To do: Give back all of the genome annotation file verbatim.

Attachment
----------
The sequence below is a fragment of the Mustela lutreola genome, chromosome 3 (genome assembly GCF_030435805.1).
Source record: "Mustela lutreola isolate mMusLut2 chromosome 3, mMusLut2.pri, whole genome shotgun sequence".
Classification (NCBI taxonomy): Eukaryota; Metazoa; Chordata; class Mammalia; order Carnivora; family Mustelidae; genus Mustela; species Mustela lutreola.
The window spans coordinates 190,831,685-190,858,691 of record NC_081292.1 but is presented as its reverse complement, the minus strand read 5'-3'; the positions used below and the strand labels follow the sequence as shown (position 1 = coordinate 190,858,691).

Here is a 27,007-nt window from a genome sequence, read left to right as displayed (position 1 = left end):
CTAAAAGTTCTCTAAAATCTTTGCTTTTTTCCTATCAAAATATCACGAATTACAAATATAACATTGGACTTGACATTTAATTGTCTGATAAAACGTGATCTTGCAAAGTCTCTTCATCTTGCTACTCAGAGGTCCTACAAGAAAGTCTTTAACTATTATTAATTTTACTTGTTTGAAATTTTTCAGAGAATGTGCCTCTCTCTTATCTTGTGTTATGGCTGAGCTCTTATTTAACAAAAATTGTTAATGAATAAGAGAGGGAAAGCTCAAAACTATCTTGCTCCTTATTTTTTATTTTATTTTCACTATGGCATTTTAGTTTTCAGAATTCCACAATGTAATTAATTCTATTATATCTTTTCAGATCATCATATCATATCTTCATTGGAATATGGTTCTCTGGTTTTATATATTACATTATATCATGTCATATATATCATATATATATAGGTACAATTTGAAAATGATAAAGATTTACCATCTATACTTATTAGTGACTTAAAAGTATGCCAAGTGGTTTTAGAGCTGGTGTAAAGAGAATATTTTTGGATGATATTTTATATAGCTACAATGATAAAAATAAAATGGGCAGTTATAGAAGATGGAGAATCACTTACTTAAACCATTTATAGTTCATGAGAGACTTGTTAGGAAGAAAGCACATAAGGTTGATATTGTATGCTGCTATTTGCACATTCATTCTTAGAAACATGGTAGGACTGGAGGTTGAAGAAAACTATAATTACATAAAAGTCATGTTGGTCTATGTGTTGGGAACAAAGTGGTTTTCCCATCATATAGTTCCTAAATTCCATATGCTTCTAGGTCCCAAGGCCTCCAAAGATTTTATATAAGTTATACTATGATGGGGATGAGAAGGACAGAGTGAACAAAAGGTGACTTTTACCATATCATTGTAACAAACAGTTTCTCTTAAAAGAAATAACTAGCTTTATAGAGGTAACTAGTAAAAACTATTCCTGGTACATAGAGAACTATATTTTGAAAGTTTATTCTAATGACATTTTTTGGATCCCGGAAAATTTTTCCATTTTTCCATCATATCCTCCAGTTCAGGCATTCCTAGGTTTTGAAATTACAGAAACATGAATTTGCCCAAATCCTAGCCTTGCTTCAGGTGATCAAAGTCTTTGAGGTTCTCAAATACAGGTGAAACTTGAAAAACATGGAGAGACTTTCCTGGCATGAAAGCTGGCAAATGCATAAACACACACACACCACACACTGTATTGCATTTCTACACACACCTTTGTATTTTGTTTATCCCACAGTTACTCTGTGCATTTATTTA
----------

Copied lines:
The sequence below is a fragment of the Mustela lutreola genome, chromosome 3 (genome assembly GCF_030435805.1).
Source record: "Mustela lutreola isolate mMusLut2 chromosome 3, mMusLut2.pri, whole genome shotgun sequence".
Classification (NCBI taxonomy): Eukaryota; Metazoa; Chordata; class Mammalia; order Carnivora; family Mustelidae; genus Mustela; species Mustela lutreola.
The window spans coordinates 190,831,685-190,858,691 of record NC_081292.1 but is presented as its reverse complement, the minus strand read 5'-3'; the positions used below and the strand labels follow the sequence as shown (position 1 = coordinate 190,858,691).

Here is a 27,007-nt window from a genome sequence, read left to right as displayed (position 1 = left end):
CTAAAAGTTCTCTAAAATCTTTGCTTTTTTCCTATCAAAATATCACGAATTACAAATATAACATTGGACTTGACATTTAATTGTCTGATAAAACGTGATCTTGCAAAGTCTCTTCATCTTGCTACTCAGAGGTCCTACAAGAAAGTCTTTAACTATTATTAATTTTACTTGTTTGAAATTTTTCAGAGAATGTGCCTCTCTCTTATCTTGTGTTATGGCTGAGCTCTTATTTAACAAAAATTGTTAATGAATAAGAGAGGGAAAGCTCAAAACTATCTTGCTCCTTATTTTTTATTTTATTTTCACTATGGCATTTTAGTTTTCAGAATTCCACAATGTAATTAATTCTATTATATCTTTTCAGATCATCATATCATATCTTCATTGGAATATGGTTCTCTGGTTTTATATATTACATTATATCATGTCATATATATCATATATATATAGGTACAATTTGAAAATGATAAAGATTTACCATCTATACTTATTAGTGACTTAAAAGTATGCCAAGTGGTTTTAGAGCTGGTGTAAAGAGAATATTTTTGGATGATATTTTATATAGCTACAATGATAAAAATAAAATGGGCAGTTATAGAAGATGGAGAATCACTTACTTAAACCATTTATAGTTCATGAGAGACTTGTTAGGAAGAAAGCACATAAGGTTGATATTGTATGCTGCTATTTGCACATTCATTCTTAGAAACATGGTAGGACTGGAGGTTGAAGAAAACTATAATTACATAAAAGTCATGTTGGTCTATGTGTTGGGAACAAAGTGGTTTTCCCATCATATAGTTCCTAAATTCCATATGCTTCTAGGTCCCAAGGCCTCCAAAGATTTTATATAAGTTATACTATGATGGGGATGAGAAGGACAGAGTGAACAAAAGGTGACTTTTACCATATCATTGTAACAAACAGTTTCTCTTAAAAGAAATAACTAGCTTTATAGAGGTAACTAGTAAAAACTATTCCTGGTACATAGAGAACTATATTTTGAAAGTTTATTCTAATGACATTTTTTGGATCCCGGAAAATTTTTCCATTTTTCCATCATATCCTCCAGTTCAGGCATTCCTAGGTTTTGAAATTACAGAAACATGAATTTGCCCAAATCCTAGCCTTGCTTCAGGTGATCAAAGTCTTTGAGGTTCTCAAATACAGGTGAAACTTGAAAAACATGGAGAGACTTTCCTGGCATGAAAGCTGGCAAATGCATAAACACACACACACCACACACTGTATTGCATTTCTACACACACCTTTGTATTTTGTTTATCCCACAGTTACTCTGTGCATTTATTTA